Posted by keith on June 10th, 2009
Hot off the presses from the English Midlands (Leicestershire, to be precise) comes the source of an awful pun that I couldn’t even leave until later in the article. Sorry.
As a regular bus user, I do wonder why my legs always seem to be melting next to the heaters, even though the weather outside may be perfectly clement. It seems as though the denizens of Arriva Bus in Leicestershire, and probably everywhere else, haven’t thought that a thermostat might come in handy.
Here’s the article from the Leicester Mercury:
Passengers are being driven to despair by buses leaving the heating on in hot weather – often because drivers’ cabs are not equipped with on-off switches.
Regular public transport users say that on sunny days it has felt like they are being driven around in mobile cookers.
When route 58 regular Bill Barson, of Netherhall, Leicester, wrote to Arriva to ask why his supermarket shopping was being cooked before he had chance to get it home, he was taken aback by their response.
The heating can only be turned off via a tap under the engine, according to a letter from the firm’s customer service department, which added that: “This is not usually done until the warm weather is more settled.”
The Mercury experienced the heating still on on a 51A Arriva bus into the city last Thursday.
Three years ago Arriva spent £9.5 million on a new fleet of buses for Leicestershire.
Disgruntled passenger Mr Barson said: “Why buy buses with such a stupid set-up?
“They are trying to get more people to leave their cars at home and use buses, but who wants to go on the bus when they are throwing out heat like a mobile Tandoori oven?
“It’s got to the point now where I do not go into town as much because I would rather not be hot and bothered.”
When contacted by the Mercury, an Arriva spokesman gave a slightly different story to the customer service department.
Spokesman Keith Myatt said: “Having spoken to engineers at Thurmaston, the buses used on the 58 service have a mechanism in the cab whereby the driver can adjust the heating.
“He would not have to wait for an engineer to make an adjustment.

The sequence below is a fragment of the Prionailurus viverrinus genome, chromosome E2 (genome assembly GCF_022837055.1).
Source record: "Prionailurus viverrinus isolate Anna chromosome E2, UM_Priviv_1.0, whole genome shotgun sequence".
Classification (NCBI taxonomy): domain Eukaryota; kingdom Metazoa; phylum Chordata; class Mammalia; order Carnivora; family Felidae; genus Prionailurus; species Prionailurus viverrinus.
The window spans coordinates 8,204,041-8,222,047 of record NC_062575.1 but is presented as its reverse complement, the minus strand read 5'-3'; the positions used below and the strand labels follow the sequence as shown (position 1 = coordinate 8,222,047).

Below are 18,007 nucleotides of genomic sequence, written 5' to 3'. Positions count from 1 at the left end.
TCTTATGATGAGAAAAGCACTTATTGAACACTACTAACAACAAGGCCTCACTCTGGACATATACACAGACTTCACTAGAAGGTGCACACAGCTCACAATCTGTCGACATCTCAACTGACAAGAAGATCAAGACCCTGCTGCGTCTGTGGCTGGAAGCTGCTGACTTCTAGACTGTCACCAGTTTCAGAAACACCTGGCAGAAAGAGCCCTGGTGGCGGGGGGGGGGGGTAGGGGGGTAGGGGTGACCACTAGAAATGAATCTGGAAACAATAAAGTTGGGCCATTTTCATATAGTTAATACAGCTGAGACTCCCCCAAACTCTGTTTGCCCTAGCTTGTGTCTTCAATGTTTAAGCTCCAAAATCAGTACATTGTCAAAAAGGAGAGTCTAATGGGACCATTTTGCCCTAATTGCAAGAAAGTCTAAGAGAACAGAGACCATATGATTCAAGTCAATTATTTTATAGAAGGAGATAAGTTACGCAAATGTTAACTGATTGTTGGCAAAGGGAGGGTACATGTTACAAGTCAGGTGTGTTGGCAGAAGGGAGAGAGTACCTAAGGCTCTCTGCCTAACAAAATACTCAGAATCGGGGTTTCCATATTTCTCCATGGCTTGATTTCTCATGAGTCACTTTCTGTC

“There are some older vehicles in the fleet where an engineer is needed to make the adjustment but these are generally not allocated.”
However, passengers at St Margaret’s Bus Station said that Mr Barson was not the only one feeling hot under the collar.
Pensioner Albert Hargrave uses the Arriva 27 bus to get into Leicester from his home in Ratby.
The 88-year-old said: “You can definitely feel the heating on your legs even when it is a sunny day – it does seem that they are not able to turn it off.”
Melanie Ward, 23, of Kibworth regularly uses Arriva’s X3 service to travel to work in the city. She said the problem was worse on single-decker buses.
She said: “When they send the coach instead of the bus, it’s always baking hot on that.” Bus group First admitted that its vehicles had a similar problem. Its double-decker buses are kept warm by a radiator system that sees hot water from the engine pumped through 150ft of copper piping. It can only be turned off by engineers.
Spokesman Leon Daniels said an instruction had now been sent out to switch off the heating on all of its vehicles for summer.
He said: “Unfortunately it is one of those nuisances of technology, which we look forward to technology one day being able to solve.”
Now, I’m not a genius, but I suspect I solved the problem in my introduction (Hint: Thermostat). But more bizarre is the last quote from the Arriva man: “which we look forward to technology one day being able to solve.”
This is actually a pretty serious mental condition; when you think that the only way of solving a problem is the further application of technology. Greenwashing is full of techno-fixes — so much so that there is an entire category dedicated to it on this blog — and it is not surprising, considering that the industrial system will never accept that nature has most, if not all of the answers, and our obsession with “progress” will ultimately lead to our demise.
If you can convince people that climate change, ecological devastation, food shortages, peak oil, social inequality, disease and dispair can all be solved with a quick application of technology, then you (as a corporation, usually) can keep on selling utopia to the world’s population in the form of the “miracle of technology”. Are we so dumb and brainwashed that we can’t see the lie?